glare

verb
\ ˈgler How to pronounce glare (audio) \
glared; glaring

Definition of glare

 (Entry 1 of 2)

intransitive verb

1a : to shine with a harsh uncomfortably brilliant light
2 : to stare angrily or fiercely glared at me with rage and hate

transitive verb

1 : to express (something, such as hostility) by staring angrily glared defiance at each other
2 archaic : to cause to be sharply reflected

glare

noun

Definition of glare (Entry 2 of 2)

1a : a harsh uncomfortably bright light the glare of a neon sign the glare of publicity especially : painfully bright sunlight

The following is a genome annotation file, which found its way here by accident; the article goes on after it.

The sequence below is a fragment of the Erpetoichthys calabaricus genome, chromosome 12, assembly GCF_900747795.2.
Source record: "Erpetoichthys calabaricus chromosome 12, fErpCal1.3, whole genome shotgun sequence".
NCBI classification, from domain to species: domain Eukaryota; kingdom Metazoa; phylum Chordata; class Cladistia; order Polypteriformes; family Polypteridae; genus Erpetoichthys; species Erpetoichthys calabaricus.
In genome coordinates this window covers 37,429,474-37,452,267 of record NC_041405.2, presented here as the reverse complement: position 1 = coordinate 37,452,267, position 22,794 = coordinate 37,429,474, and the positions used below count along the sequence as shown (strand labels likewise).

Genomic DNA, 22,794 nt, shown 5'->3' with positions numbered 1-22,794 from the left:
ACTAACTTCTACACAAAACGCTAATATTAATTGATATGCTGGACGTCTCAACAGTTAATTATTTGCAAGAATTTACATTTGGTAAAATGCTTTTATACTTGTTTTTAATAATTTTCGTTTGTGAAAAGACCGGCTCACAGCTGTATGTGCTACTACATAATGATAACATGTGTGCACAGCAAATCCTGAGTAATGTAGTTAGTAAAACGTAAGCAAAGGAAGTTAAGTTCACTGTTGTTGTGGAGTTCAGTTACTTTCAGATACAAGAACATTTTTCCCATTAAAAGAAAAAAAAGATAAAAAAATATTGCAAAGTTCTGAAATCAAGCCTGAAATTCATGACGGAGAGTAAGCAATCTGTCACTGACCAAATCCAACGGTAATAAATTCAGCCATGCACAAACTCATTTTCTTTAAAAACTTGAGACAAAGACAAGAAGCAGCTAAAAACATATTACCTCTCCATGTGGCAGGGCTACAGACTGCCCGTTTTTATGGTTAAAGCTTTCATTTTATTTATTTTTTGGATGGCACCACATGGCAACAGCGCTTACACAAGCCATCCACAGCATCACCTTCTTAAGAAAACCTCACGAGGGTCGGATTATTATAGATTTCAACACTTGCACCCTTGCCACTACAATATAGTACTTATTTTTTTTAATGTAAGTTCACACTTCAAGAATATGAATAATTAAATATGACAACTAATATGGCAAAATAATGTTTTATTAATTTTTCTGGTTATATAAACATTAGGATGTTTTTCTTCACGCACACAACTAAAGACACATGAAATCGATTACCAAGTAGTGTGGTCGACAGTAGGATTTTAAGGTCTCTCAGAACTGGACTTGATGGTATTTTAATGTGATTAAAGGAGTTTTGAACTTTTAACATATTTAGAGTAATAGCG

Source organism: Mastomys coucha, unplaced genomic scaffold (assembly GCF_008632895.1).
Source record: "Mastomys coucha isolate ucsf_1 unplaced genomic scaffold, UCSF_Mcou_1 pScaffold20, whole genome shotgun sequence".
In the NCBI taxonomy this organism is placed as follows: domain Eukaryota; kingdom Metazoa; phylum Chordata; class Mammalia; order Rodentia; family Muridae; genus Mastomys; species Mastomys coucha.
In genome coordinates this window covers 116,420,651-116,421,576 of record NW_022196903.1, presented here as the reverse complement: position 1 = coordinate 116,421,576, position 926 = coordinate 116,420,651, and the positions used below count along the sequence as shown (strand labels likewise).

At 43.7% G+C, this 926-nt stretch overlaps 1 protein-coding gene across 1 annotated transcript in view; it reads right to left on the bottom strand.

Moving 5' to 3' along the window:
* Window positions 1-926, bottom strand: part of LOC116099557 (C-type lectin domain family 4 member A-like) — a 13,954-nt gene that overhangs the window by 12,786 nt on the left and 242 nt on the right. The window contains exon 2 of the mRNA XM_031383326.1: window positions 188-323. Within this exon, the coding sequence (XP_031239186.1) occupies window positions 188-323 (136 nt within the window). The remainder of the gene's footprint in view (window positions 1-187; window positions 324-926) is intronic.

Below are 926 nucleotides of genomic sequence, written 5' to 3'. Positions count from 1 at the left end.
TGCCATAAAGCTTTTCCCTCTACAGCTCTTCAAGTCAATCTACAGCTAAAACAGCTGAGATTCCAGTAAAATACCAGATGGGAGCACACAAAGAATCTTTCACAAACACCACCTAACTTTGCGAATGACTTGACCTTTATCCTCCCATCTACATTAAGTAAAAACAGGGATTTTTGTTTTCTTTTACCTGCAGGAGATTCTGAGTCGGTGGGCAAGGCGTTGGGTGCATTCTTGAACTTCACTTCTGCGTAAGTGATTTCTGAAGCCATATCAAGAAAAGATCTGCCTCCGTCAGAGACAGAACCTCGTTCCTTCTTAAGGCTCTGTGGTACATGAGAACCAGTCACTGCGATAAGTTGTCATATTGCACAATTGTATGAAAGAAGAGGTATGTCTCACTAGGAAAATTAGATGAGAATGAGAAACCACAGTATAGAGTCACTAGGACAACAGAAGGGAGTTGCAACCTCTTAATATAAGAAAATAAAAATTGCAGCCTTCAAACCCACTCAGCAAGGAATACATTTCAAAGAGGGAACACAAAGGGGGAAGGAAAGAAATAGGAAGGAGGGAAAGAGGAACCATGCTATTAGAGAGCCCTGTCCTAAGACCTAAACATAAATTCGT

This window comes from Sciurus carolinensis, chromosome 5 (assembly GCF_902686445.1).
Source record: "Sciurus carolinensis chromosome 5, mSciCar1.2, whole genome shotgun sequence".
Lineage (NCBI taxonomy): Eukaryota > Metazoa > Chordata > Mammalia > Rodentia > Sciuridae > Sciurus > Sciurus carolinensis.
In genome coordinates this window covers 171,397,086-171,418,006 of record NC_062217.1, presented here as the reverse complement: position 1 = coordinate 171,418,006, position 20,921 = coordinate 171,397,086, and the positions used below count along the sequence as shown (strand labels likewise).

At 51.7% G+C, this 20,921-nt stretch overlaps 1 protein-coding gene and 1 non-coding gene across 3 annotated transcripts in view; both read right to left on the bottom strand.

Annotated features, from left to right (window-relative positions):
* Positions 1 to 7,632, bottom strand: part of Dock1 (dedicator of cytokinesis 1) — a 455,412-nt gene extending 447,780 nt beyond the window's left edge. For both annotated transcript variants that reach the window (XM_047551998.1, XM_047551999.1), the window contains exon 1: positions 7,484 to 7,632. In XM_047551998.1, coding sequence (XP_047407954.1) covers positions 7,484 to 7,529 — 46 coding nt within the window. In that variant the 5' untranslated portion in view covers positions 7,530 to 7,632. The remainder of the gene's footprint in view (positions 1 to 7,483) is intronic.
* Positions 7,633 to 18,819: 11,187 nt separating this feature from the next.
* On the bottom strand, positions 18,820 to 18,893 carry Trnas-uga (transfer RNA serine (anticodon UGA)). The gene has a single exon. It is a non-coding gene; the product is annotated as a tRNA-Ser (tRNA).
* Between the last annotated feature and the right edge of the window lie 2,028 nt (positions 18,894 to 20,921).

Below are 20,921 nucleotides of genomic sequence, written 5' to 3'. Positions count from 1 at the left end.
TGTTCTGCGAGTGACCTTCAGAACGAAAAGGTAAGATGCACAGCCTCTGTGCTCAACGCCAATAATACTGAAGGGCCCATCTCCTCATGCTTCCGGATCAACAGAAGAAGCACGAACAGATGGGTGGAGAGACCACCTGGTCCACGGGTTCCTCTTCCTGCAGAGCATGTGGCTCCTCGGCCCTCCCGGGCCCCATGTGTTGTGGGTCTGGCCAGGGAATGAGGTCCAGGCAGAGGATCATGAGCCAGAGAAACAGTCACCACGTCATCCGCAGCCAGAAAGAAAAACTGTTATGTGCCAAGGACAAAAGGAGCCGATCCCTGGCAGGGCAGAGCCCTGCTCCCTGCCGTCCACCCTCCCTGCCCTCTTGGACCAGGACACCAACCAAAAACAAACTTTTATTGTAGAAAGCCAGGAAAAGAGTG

b : cheap showy brilliance : garishness enjoyed the glitter and glare of the city's nightlife
2 : an angry or fierce stare
3 : a surface or sheet of smooth and slippery ice

Keep scrolling for more

Examples of glare in a Sentence

Verb The sun glared down relentlessly. The white snow glared in the morning sunlight. The teacher glared at him as he walked in late. Noun There was a glare coming off the water. I was blinded by the glare of the approaching headlights. I shielded my eyes from the glare of the sun. The car's headlights are designed to cut down on glare. She responded to the reporters' questions with an angry glare.
See More